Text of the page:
The Time Machine service in Mountain Lion Server hasn’t changed much from the service in Lion Server. To enable the Time Machine service, open the Server app, click on Time Machine in the SERVICES sidebar. If the service hasn’t been enabled to date, the ON/OFF switch will be in the OFF position and no “Backup destination” will be shown in the Settings pane.
Click on the ON button to see a list of volumes to use as a destination for Time Machine backups. This should be large enough to have space for all of the users that can potentially use the Time Machine service hosted on the server. When you click the ON button, a list of volumes appears.
Here, click on the volume to save your backups to. In this case, it’s the internal hard drive; however, in most cases the Backup destination will be a mass storage device and not the boot volume of the computer. Once selected, click “Use for Backup” and the service will start. Don’t touch anything until the service starts. Once started, change the backup destination at any time using the Edit button.
Time Machine Server works via Bonjour. Open the Time Machine System Preference pane and then click on the Select Backup Disk button from a client to see the server in the list of available targets, much as you would do with an Apple Time Capsule.
Under the hood, a backup share is creating in the file sharing service. To see the attributes of this share, use the serveradmin command followed by the settings option and then the sharing:sharePointList:_array_id:/Shared Items/Backups
The output indicates the options configured for the share, including how locking is handled, guest access disabled, generated identifiers and the protocols the backups share listens as:
Once the service is running, administrators frequently fill up the target volume. To move data to another location, first stop the service and then move the folder (e.g. using mv). Once moved, use the serveradmin command to send settings to the new backup path. For example, to change the target to /Volumes/bighonkindisk, use the following command:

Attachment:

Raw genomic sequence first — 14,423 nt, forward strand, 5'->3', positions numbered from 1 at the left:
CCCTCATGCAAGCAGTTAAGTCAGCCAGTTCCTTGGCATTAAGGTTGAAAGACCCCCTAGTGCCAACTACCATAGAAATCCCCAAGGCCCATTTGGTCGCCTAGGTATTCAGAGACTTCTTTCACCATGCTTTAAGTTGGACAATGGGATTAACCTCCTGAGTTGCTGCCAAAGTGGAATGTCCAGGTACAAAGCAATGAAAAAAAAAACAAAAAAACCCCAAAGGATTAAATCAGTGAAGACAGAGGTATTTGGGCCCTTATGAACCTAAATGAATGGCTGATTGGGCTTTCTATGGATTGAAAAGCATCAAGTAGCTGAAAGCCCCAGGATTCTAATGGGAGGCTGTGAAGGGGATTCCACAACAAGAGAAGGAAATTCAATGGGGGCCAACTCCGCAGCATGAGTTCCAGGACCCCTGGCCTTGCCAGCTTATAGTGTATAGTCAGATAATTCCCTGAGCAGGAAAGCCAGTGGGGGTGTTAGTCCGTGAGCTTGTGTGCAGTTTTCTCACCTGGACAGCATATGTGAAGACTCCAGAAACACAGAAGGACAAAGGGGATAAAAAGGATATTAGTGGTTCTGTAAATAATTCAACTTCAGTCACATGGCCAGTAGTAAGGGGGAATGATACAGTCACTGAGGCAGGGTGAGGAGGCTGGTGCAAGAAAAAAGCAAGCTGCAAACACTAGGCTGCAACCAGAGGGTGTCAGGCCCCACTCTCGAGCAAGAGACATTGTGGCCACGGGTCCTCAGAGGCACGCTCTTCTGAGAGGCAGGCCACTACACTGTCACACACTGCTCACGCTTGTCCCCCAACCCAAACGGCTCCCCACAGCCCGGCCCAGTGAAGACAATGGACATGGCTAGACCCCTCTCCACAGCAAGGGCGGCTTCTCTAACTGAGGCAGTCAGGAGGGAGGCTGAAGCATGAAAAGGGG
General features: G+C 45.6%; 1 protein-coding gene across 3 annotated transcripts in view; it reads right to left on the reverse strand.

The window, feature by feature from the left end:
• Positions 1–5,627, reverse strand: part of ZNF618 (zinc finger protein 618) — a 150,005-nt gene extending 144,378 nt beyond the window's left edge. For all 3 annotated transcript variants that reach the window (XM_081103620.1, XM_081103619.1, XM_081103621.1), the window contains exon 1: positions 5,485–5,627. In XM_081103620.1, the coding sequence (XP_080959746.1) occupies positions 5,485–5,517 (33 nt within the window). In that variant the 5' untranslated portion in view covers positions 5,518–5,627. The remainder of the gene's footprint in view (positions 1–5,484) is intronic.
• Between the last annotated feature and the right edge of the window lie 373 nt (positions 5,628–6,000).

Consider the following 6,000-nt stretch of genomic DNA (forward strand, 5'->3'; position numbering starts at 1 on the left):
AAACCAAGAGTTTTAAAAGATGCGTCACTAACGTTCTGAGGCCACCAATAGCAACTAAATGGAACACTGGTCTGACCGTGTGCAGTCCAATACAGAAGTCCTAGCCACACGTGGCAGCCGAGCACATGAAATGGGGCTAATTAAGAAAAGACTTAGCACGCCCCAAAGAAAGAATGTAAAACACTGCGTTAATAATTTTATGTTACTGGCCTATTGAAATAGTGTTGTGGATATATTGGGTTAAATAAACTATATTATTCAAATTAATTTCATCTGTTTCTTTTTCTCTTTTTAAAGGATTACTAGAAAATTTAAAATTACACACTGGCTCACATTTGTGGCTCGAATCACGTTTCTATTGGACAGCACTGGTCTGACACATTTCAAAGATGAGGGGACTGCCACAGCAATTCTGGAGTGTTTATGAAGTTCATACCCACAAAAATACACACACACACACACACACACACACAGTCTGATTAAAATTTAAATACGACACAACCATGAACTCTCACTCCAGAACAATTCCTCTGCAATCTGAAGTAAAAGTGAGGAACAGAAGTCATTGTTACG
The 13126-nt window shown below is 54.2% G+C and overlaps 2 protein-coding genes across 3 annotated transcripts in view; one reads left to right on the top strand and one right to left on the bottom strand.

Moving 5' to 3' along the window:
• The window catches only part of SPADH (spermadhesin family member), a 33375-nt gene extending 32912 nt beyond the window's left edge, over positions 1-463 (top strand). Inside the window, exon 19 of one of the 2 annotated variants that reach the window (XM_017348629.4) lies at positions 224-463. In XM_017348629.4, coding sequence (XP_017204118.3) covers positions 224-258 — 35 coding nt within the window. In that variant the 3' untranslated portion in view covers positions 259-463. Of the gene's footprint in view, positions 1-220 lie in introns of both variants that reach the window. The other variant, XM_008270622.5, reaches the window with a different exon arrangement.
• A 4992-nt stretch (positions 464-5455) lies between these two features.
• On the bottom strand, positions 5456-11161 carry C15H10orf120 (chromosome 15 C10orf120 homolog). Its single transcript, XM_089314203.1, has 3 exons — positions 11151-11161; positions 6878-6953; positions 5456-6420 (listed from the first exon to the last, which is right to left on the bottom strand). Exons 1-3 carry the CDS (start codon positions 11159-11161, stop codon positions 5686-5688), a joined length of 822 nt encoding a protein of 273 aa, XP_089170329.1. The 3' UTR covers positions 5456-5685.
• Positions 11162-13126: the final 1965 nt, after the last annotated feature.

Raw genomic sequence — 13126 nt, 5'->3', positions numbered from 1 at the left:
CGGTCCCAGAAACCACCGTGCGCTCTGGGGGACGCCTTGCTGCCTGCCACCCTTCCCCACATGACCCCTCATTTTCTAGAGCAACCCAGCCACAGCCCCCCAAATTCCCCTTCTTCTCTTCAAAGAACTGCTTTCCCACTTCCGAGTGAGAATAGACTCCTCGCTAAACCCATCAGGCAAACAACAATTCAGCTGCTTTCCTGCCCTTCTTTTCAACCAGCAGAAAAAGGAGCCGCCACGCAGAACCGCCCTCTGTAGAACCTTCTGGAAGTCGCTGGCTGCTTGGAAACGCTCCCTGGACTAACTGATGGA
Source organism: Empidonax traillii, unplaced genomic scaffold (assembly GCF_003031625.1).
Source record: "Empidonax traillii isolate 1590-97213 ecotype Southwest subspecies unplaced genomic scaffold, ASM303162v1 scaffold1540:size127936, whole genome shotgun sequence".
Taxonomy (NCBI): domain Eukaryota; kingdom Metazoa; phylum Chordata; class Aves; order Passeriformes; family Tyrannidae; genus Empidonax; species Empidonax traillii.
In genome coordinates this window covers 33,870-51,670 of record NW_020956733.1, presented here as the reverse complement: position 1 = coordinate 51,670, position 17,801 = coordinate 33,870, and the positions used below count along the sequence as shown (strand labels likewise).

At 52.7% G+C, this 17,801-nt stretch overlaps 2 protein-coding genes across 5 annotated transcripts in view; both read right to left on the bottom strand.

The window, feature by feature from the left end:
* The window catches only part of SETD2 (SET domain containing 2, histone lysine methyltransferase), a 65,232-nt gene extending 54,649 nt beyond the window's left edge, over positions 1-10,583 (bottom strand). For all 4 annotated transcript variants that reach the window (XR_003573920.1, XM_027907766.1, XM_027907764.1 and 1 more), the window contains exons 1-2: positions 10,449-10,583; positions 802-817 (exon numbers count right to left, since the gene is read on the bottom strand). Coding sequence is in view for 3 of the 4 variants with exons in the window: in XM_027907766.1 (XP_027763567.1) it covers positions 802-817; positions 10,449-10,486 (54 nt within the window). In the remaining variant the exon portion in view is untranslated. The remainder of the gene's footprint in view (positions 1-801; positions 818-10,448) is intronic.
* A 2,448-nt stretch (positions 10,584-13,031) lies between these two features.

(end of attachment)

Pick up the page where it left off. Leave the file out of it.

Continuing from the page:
Another way to see the share and attributes of the share is through the sharing command:
Which should show output similar to the following:
There’s also a Bonjour service published that announces to other clients on the same subnet that the server can be used as a backup destination (the same technology used in a Time Capsule).
One major difference between the Time Machine service and others is that there’s no specific serveradmin option for tm or tmutil (the Time Machine command line) or timemachine. Instead, most everything piggy-backs off the sharing service. Also, what I consider a major difference is that most other services now have generic names (e.g. Address Book is now called Contacts, iCal is now called Calendar, etc). The only services still using marketing terms as their names are really Profile Manager, Time Machine and Open Directory. I would expect these to eventually be called Profiles, Backup and Directory to keep the naming convention already started with the rest of the services.
I think that as a free aspect of OS X Server Time Machine Server is well worth the money for small workgroups. However, there are backup solutions from 3rd party vendors worth far more than their purchase price due to reduced disk capacity requirements (e.g. through deduplication), reduced overhead (e.g. by streamlining or accelerating traffic for the backup protocols, or even offloading all the work to the client systems) and allowing for more redundancy to backups (e.g. 2 targets). This additional logic can at first appear to come at a steep cost, but when you look at bandwidth, disk and other expenditures to get Time Machine server integrated it can be a challenge. Also, Time Machine is built to work via Bonjour, meaning that by virtue it’s then limited to smaller subnets. Time Machine Server is a great add-on, but many organizations may quickly outgrow it. Not all though, and so for a SoHo comprehensive server that needs to provide for client-based backups, OS X Server has a great feature in Time Machine.While I found plenty to ramble on about in this article, nothing has really changed since the Lion iteration of the service. Mass deployment is still the same, as is client side configuration. One change is that the screen for the Time Machine Options on the client no longer has an option for managing Versions, as seen below.